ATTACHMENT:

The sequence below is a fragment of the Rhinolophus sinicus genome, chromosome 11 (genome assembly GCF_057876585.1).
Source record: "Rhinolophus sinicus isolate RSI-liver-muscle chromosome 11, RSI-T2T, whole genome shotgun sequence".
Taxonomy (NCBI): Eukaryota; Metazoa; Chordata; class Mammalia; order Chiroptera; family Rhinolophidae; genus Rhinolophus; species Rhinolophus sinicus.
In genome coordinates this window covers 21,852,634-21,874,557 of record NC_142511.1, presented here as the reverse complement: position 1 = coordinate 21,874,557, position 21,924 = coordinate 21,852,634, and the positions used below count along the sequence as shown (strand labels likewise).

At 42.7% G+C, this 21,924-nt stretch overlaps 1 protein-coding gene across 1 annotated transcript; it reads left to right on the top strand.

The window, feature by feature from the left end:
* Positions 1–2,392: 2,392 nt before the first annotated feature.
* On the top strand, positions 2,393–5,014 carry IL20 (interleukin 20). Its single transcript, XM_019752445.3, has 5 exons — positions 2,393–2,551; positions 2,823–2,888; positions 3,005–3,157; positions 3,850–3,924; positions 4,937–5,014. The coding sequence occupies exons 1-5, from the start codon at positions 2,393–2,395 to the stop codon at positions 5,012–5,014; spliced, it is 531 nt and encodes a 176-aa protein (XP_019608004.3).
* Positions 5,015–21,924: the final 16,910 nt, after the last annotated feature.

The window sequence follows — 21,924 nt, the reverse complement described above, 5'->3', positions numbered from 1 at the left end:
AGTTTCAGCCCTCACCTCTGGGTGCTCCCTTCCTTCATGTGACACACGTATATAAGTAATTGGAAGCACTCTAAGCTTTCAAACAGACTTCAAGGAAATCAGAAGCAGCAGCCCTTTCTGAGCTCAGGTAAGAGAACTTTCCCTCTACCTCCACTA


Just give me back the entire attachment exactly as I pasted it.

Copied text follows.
The sequence below is a fragment of the Rhinolophus sinicus genome, chromosome 11 (genome assembly GCF_057876585.1).
Source record: "Rhinolophus sinicus isolate RSI-liver-muscle chromosome 11, RSI-T2T, whole genome shotgun sequence".
Taxonomy (NCBI): Eukaryota; Metazoa; Chordata; class Mammalia; order Chiroptera; family Rhinolophidae; genus Rhinolophus; species Rhinolophus sinicus.
In genome coordinates this window covers 21,852,634-21,874,557 of record NC_142511.1, presented here as the reverse complement: position 1 = coordinate 21,874,557, position 21,924 = coordinate 21,852,634, and the positions used below count along the sequence as shown (strand labels likewise).

At 42.7% G+C, this 21,924-nt stretch overlaps 1 protein-coding gene across 1 annotated transcript; it reads left to right on the top strand.

The window, feature by feature from the left end:
* Positions 1–2,392: 2,392 nt before the first annotated feature.
* On the top strand, positions 2,393–5,014 carry IL20 (interleukin 20). Its single transcript, XM_019752445.3, has 5 exons — positions 2,393–2,551; positions 2,823–2,888; positions 3,005–3,157; positions 3,850–3,924; positions 4,937–5,014. The coding sequence occupies exons 1-5, from the start codon at positions 2,393–2,395 to the stop codon at positions 5,012–5,014; spliced, it is 531 nt and encodes a 176-aa protein (XP_019608004.3).
* Positions 5,015–21,924: the final 16,910 nt, after the last annotated feature.

The window sequence follows — 21,924 nt, the reverse complement described above, 5'->3', positions numbered from 1 at the left end:
AGTTTCAGCCCTCACCTCTGGGTGCTCCCTTCCTTCATGTGACACACGTATATAAGTAATTGGAAGCACTCTAAGCTTTCAAACAGACTTCAAGGAAATCAGAAGCAGCAGCCCTTTCTGAGCTCAGGTAAGAGAACTTTCCCTCTACCTCCACTA